October 2, 2012

[UPDATED] B&N says it really doesn’t want to carry Amazon’s books, but the fucking things just show up

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Can it be? According to a company spokesperson, Barnes & Noble is in fact “not selling Amazon titles” in its stores.

But all over the country, it seems it is. As we first reported on Sunday night, a Barnes & Noble store in New York was displaying an Amazon-affiliated book — My Mother Was Nuts by Penny Marshall — and promoting it on a front-of-store table. And by using the company’s “find in store” search function, I’ve just found the book listed as “in stock” in many major markets, including Seattle, San Francisco, Chicago, Louisville, Washington DC, and Boston.

The news comes after Barnes & Noble spent nine months insisting it would boycott selling Amazon titles, as well those published through partner Houghton Mifflin Harcourt, in its “showrooms.”

A number of readers of PaidContent, which picked up our story and asked readers to check their local Barnes & Noble stores, have confirmed that they too have seen the book in stores. Sightings include shops in Chicago, Indiana, and New Hampshire.

Publishers Weekly sought comment on our report from Barnes & Noble itself, which re-confirmed its boycott and promised a “comment on why these titles are on the retailer’s shelves” soon. In PW’s estimation, the stocking issue is just a “glitch.”  (Our story was also picked up by the Atlantic Wire.)

It’s possible that Houghton Mifflin Harcourt, which published Marshall’s book under its New Harvest imprint, sold the book to Barnes & Noble under false pretenses. According to at least one New York indie that is stocking Marshall’s book, Houghton Mifflin reps didn’t flag the book’s Amazon connection when selling it in.

With only four books on the fall New Harvest list, however, this seems unlikely.

In any case, it’s not much of a boycott. A real boycott would mean not stocking Amazon’s books. Guess that’s harder than it looks.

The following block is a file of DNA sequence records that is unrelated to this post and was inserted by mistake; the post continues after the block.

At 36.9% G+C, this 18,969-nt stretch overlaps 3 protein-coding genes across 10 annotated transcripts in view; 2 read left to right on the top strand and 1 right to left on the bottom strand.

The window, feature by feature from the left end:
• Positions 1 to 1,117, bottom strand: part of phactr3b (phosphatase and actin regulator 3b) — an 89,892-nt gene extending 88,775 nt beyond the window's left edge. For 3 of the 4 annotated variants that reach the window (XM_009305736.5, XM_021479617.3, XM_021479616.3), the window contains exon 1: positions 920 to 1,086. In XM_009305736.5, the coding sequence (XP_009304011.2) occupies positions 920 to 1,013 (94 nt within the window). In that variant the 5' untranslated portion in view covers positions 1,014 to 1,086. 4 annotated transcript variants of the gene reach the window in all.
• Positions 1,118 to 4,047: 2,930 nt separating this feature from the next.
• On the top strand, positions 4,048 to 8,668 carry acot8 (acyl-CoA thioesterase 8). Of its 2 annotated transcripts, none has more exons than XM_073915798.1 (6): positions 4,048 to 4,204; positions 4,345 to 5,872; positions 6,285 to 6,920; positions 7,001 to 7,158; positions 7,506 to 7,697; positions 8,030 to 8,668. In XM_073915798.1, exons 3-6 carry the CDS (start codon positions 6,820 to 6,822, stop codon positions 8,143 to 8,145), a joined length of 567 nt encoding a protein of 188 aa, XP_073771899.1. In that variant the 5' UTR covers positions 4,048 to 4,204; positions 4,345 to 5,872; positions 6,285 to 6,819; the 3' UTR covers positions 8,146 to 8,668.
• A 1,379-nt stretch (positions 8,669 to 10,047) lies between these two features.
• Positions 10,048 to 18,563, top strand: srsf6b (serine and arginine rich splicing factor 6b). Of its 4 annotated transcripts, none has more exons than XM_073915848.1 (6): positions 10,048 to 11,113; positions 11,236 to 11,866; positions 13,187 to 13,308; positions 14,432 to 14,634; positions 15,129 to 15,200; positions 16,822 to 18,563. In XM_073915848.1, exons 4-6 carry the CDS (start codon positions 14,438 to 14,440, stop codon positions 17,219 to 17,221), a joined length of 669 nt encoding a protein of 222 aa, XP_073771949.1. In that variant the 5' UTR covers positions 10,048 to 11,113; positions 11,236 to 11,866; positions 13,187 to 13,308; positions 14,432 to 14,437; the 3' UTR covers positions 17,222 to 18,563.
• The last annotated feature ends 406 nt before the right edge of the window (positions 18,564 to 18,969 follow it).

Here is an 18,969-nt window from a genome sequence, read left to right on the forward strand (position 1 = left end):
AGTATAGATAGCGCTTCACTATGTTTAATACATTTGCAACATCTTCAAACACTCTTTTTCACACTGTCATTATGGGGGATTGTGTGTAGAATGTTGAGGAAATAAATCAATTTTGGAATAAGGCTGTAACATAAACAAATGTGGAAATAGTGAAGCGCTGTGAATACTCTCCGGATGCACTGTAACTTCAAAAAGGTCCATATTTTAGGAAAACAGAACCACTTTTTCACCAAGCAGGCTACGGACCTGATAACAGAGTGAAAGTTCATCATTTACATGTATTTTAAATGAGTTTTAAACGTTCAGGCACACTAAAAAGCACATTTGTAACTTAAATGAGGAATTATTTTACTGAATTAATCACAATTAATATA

Update, Barnes & Noble now recalling Amazon books from its stores: In a follow-up post, Laura Hazard Owen at PaidContent reports that “Barnes & Noble headquarters sent an email to its branches around the country telling them to pull the Amazon titles.” (In addition to Penny Marshall’s memoir, Owen reports that the chain is carrying Jessica Valenti’s Why Have Kids?) She also gets a statement from Barnes & Noble, which flatly states that “Our policy has not changed. We are not carrying Amazon titles.”

Owen wonders if the glitch is “possibly because the company hadn’t stated its policy clearly enough to the stores and because local branches have always had a fair amount of latitude in choosing the titles they want to stock.” But given the scale of the problem—with books scattered throughout the country—I can only imagine the problem rests with Barnes & Noble headquarters.

 

Update #2, Barnes & Noble blames local stores for the glitch: Publishers Weekly is reporting that stores with copies of the Penny Marshall memoir “ordered them on their own.” Further, “Barnes & Noble has told any of its stores that have stocked” the title “to remove the book from shelves.”

 


Kelly Burdick is the former executive editor of Melville House.

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